In 1900-03, the Select Vestry erected cottage homes for pauper children at Wavertree. The site, on Mill Lane, already contained an old house called Olive Mount and its lodge. The house was extended and probably became the administrative centre. Sixteen cottage homes were erected, together with two schools and a superintendent's house. Infants' blocks in an X formation were later added to the north of the site.

Liverpool Olive Mount cottage homes site, 1925.

Liverpool Olive Mount cottage homes aerial view from the south-west.

Liverpool Olive Mount cottage homes from the east (main house at far left), 1925.

Liverpool Olive Mount cottage homes from the south-west.

Liverpool Olive Mount cottage homes infants' blocks, 1925.

Liverpool Olive Mount children's houses from the west, c.1906.

Liverpool Olive Mount girls performing a playground stick drill, c.1906.

A report published in 1909 (although written several years earlier) noted:

These homes have only been started during the last three years, and now all children (healthy) are sent up to this establishment.

Ins and Outs Department.—Here the children are sent up daily from the workhouse and are kept for a period till it is decided which institution they shall be sent to. The Protestants are drafted into the cottage homes, and the Catholics to the various Institutions they are suitable for. There is no "pauper" help: the assistants are responsible for the children under their charge.

The Cottages.—Each cottage can accommodate fourteen children, and the "Foster Mother" in charge has the help of a half timer to assist her with work. She is expected to make all do some little thing, and make the life as homelike as possible.

There are separate cottages for boys and girls and one for babies, the very young children, who require more individual care ; here the "mother" has an assistant, as the children need attention and can give no help.

The Committee hope and believe that the cottage home life will assist the children in training them for work and that girls who have taken share in work of their own cottage, will have received good training for service.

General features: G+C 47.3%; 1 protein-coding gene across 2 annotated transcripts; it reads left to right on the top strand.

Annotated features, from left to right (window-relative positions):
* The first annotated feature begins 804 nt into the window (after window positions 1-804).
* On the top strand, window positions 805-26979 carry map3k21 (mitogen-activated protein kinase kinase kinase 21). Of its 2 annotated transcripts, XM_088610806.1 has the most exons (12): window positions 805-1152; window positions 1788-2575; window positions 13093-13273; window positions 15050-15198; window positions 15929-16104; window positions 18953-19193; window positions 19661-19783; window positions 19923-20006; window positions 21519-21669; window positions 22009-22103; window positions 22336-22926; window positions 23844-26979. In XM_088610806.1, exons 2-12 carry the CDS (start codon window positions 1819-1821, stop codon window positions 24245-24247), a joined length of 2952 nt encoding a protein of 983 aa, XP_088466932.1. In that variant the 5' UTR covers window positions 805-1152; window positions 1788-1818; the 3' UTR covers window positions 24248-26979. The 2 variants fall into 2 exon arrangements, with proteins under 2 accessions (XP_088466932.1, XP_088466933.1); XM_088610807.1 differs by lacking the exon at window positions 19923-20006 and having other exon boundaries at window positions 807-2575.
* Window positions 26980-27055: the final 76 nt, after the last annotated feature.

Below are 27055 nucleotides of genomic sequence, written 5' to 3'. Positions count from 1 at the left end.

The Governor lives in one of the cottages, and matron in the Ins-and-Outs Block. The matron is responsible to the governor for supervision of all the domestic work, and visits daily each cottage.

The site later became Olive Mount Children's Hospital. Most of the buildings were demolished in 1992-3 but the main house, superintendent's house, and remains of the entrance lodge survive as part of the North Mersey Community NHS Trust Headquarters on Old Mill Lane.

Liverpool Olive Mount main house from the south, 2009.
© Peter Higginbotham

Liverpool Olive Mount superintendent's house from the south, 2009.
© Peter Higginbotham

Liverpool Olive Mount homes entrance and lodge from the west, 2009.
© Peter Higginbotham

Liverpool Olive Mount cottage homes snow-clearing at homes entrance, c.1906.

Liverpool Olive Mount cottage homes infants c.1908.

Liverpool Olive Mount cottage homes older children in fancy dress, c.1908.

Highfield Infirmary/Sanatorium (Broadgreen Hospital)

In 1903, the Liverpool Select Vestry opened Highfield Infirmary at Old Swan. It was used for aged and infirm paupers.

Highfield Infirmary site, 1908.

Highfield Hospital administration block, c.1916.

A report on a visit to the establishment in about 1906 described it as:

A large newly-built infirmary, consisting of eight separate parallel one-storied blocks for the aged and infirm paupers from Liverpool.

There is one female phthisical ward, but no windows were open and only one ventilator. Apart from this the accommodation and administration seemed excellent, however.